Banks balk on marijuana money despite US guidelines

The Obama administration has sent a message to the nation's bankers: Even though the sale of marijuana is a federal crime, they can provide service to this new industry without fear of prosecution, but only if the bankers follow a detailed list of guidelines.

Many praised the move as giving financial institutions "the green light" to finally serve the multibillion dollar cannabis industry. But the nation's bankers don't see it that way.

They say the guidance from the Department of Justice and the Department of Treasury doesn't change the fact that possession or distribution of marijuana violates federal law, and any bank that supports those illegal activities could be prosecuted or sanctioned.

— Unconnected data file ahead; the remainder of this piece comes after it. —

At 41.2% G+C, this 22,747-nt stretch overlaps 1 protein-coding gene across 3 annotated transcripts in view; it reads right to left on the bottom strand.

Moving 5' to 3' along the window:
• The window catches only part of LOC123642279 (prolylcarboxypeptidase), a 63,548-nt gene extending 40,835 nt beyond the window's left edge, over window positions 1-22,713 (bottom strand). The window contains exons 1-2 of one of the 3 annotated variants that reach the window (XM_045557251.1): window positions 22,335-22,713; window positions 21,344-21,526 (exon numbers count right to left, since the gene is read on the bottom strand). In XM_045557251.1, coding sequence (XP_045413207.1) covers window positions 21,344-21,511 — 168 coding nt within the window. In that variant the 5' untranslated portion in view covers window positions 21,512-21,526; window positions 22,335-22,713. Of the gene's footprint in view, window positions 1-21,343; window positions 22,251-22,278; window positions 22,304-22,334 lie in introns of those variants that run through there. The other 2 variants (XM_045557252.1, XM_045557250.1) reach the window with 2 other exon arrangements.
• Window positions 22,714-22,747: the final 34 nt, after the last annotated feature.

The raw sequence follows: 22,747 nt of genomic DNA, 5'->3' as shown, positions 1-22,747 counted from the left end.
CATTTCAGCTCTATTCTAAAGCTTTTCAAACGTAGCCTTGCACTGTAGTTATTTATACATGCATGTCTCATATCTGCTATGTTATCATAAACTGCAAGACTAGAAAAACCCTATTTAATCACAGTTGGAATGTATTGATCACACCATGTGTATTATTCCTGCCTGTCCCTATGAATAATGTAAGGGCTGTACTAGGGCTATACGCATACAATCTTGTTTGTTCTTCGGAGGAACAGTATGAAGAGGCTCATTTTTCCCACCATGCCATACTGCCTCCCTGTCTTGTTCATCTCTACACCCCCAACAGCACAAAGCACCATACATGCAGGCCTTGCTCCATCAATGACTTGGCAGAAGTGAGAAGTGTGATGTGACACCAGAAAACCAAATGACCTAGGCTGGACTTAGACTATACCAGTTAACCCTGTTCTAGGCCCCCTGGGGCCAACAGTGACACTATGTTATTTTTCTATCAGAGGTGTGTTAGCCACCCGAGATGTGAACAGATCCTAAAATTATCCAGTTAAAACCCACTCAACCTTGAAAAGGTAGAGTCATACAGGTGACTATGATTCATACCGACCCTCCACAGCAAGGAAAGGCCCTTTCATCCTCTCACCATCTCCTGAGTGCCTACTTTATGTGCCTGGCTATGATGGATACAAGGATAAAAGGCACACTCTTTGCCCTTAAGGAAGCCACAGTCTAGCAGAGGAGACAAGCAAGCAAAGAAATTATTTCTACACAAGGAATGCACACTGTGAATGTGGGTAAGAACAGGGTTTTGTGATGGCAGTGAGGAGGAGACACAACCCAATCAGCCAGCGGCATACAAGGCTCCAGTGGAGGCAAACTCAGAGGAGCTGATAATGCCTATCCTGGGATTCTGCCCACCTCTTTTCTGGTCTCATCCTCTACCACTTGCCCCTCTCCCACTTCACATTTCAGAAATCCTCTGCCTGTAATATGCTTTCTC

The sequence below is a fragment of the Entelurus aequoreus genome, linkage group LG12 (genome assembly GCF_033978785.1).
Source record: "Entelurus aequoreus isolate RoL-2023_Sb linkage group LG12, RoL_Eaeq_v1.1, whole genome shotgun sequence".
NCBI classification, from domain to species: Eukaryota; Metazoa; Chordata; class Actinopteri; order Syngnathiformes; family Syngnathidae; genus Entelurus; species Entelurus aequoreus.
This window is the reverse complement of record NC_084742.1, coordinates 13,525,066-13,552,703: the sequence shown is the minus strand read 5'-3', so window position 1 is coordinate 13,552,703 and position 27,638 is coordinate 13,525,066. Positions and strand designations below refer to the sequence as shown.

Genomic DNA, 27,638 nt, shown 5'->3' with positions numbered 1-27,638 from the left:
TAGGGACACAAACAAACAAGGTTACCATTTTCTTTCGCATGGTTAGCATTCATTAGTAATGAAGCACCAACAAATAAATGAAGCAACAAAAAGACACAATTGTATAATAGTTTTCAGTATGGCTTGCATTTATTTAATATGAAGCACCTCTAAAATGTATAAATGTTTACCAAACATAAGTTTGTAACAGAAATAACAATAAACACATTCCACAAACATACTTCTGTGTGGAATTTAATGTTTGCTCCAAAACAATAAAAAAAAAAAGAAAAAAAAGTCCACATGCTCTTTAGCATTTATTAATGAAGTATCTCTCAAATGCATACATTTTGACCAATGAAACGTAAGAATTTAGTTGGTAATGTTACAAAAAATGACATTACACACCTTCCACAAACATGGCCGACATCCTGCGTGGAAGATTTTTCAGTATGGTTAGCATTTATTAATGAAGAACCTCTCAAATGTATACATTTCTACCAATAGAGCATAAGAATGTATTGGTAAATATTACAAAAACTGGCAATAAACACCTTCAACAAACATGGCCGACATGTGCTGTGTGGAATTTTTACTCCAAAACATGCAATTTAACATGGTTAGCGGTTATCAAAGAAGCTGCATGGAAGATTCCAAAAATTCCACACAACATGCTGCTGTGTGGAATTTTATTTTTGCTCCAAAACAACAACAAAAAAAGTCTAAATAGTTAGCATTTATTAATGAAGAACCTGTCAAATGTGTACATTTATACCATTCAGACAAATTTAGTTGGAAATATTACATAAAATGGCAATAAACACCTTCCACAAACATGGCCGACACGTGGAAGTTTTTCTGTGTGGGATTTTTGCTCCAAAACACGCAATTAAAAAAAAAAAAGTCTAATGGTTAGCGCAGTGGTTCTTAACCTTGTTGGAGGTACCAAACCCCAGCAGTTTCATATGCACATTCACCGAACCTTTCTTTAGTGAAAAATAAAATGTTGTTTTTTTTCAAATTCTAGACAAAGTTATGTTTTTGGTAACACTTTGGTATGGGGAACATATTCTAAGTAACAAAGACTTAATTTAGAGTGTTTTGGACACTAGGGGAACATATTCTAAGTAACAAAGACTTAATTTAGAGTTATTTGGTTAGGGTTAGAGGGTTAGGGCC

The Colorado Bankers Association called the guidance a red light. The association's senior vice president, Jenifer Waller, said the government outlined "all the risks involved of banking the marijuana industry" and "made it very clear that financial institutions can still face criminal liability."

Waller told CNBC financial institutions in Colorado would like to service the legal marijuana industry in that state, but she does not know of a single one that changed its position as a result of the federal memos released last week.

"Operating on a memo that is in conflict with the law is just unwise for any business, including financial institutions," Waller said.

Jim Pishue, president of the Washington Bankers Association, points out that guidelines don't supersede federal law, which categorizes marijuana as a controlled substance that cannot be legally sold anywhere in the U.S. And guidance, he noted, can change at any time.